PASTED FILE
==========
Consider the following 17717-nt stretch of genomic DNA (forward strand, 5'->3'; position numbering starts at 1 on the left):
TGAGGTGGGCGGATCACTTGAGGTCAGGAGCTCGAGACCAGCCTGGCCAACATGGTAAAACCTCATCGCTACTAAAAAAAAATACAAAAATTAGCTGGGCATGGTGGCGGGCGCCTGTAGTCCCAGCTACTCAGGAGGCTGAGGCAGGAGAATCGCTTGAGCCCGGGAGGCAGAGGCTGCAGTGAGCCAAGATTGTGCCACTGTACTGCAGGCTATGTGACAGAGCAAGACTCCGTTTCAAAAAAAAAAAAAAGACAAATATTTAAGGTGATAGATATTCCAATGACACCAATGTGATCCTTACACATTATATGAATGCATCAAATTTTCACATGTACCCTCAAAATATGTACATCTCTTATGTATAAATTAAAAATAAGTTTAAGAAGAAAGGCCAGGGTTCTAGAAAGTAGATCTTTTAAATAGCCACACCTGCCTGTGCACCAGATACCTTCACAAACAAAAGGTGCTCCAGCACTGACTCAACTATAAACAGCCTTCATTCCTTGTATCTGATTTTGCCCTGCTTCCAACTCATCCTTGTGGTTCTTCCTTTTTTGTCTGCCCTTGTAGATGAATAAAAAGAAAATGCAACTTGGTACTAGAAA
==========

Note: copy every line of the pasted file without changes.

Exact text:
Consider the following 17717-nt stretch of genomic DNA (forward strand, 5'->3'; position numbering starts at 1 on the left):
TGAGGTGGGCGGATCACTTGAGGTCAGGAGCTCGAGACCAGCCTGGCCAACATGGTAAAACCTCATCGCTACTAAAAAAAAATACAAAAATTAGCTGGGCATGGTGGCGGGCGCCTGTAGTCCCAGCTACTCAGGAGGCTGAGGCAGGAGAATCGCTTGAGCCCGGGAGGCAGAGGCTGCAGTGAGCCAAGATTGTGCCACTGTACTGCAGGCTATGTGACAGAGCAAGACTCCGTTTCAAAAAAAAAAAAAAGACAAATATTTAAGGTGATAGATATTCCAATGACACCAATGTGATCCTTACACATTATATGAATGCATCAAATTTTCACATGTACCCTCAAAATATGTACATCTCTTATGTATAAATTAAAAATAAGTTTAAGAAGAAAGGCCAGGGTTCTAGAAAGTAGATCTTTTAAATAGCCACACCTGCCTGTGCACCAGATACCTTCACAAACAAAAGGTGCTCCAGCACTGACTCAACTATAAACAGCCTTCATTCCTTGTATCTGATTTTGCCCTGCTTCCAACTCATCCTTGTGGTTCTTCCTTTTTTGTCTGCCCTTGTAGATGAATAAAAAGAAAATGCAACTTGGTACTAGAAA